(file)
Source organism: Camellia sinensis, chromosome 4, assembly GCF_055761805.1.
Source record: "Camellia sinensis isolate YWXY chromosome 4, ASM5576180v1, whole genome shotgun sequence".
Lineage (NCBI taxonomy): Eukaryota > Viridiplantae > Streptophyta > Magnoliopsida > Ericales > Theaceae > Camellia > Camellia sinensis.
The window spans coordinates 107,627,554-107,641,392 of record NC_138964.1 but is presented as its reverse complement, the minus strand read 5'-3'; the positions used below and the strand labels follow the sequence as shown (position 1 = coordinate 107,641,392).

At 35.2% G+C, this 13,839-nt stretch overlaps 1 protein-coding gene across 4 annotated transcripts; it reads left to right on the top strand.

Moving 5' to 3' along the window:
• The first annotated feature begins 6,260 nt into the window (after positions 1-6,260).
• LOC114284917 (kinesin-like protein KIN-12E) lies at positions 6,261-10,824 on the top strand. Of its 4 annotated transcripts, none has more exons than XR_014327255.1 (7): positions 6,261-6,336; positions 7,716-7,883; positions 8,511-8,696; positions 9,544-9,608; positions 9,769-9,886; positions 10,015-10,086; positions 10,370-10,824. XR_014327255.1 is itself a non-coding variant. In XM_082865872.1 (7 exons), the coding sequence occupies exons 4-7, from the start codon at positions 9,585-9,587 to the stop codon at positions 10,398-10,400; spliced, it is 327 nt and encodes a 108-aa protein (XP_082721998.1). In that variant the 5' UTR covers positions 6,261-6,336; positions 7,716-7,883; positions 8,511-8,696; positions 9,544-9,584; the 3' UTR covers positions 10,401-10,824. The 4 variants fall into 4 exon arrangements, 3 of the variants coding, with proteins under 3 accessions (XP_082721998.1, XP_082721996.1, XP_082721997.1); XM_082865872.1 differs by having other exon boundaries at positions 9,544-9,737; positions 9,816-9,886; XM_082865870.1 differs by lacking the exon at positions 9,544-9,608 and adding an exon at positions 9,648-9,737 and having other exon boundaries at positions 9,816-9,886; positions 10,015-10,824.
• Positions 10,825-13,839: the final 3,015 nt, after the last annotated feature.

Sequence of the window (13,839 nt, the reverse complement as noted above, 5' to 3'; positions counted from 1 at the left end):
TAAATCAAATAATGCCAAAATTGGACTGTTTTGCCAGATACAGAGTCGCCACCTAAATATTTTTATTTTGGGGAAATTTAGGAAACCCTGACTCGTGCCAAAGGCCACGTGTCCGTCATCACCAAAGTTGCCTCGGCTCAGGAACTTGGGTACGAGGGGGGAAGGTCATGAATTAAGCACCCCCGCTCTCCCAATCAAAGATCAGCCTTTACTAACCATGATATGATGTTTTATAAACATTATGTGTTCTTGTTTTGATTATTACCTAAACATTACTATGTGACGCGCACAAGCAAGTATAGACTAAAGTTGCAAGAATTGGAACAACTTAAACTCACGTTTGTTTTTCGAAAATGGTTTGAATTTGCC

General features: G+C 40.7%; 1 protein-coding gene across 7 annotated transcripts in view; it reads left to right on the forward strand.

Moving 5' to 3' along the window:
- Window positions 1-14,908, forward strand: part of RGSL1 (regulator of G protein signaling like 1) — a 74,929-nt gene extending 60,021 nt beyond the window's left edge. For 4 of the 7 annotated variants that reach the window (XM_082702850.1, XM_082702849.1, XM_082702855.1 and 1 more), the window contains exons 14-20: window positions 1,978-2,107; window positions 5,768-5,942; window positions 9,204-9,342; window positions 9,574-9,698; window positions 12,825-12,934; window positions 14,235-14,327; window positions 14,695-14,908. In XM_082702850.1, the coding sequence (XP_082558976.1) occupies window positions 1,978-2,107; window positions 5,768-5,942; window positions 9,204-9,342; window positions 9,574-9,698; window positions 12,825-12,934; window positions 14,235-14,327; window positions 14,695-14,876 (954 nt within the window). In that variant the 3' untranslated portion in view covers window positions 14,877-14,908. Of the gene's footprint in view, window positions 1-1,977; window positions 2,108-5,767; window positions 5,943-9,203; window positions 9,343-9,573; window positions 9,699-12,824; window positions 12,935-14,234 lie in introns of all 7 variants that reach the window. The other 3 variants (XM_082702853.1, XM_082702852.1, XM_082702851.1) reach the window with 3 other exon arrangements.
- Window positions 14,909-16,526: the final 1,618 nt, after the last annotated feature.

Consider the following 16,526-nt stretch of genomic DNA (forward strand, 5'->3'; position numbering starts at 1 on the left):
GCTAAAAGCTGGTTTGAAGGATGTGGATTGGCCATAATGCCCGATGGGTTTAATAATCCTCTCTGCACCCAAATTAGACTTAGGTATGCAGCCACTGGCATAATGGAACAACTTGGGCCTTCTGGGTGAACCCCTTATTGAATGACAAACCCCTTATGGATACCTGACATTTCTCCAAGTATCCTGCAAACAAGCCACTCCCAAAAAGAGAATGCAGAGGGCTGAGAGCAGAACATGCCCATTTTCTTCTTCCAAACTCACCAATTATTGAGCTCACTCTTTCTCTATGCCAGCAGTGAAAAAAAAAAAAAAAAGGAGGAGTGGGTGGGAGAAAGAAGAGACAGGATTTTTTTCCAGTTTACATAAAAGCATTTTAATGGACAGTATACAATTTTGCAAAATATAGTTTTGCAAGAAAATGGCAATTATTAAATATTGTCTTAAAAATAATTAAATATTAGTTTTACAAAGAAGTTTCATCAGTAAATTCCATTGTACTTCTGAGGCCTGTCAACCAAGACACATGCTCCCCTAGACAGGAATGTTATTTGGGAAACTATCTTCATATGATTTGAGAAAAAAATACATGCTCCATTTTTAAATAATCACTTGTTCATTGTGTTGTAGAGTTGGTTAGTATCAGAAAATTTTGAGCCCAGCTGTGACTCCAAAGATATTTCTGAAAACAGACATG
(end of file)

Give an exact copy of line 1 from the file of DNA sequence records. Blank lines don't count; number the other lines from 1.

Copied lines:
Source organism: Camellia sinensis, chromosome 4, assembly GCF_055761805.1.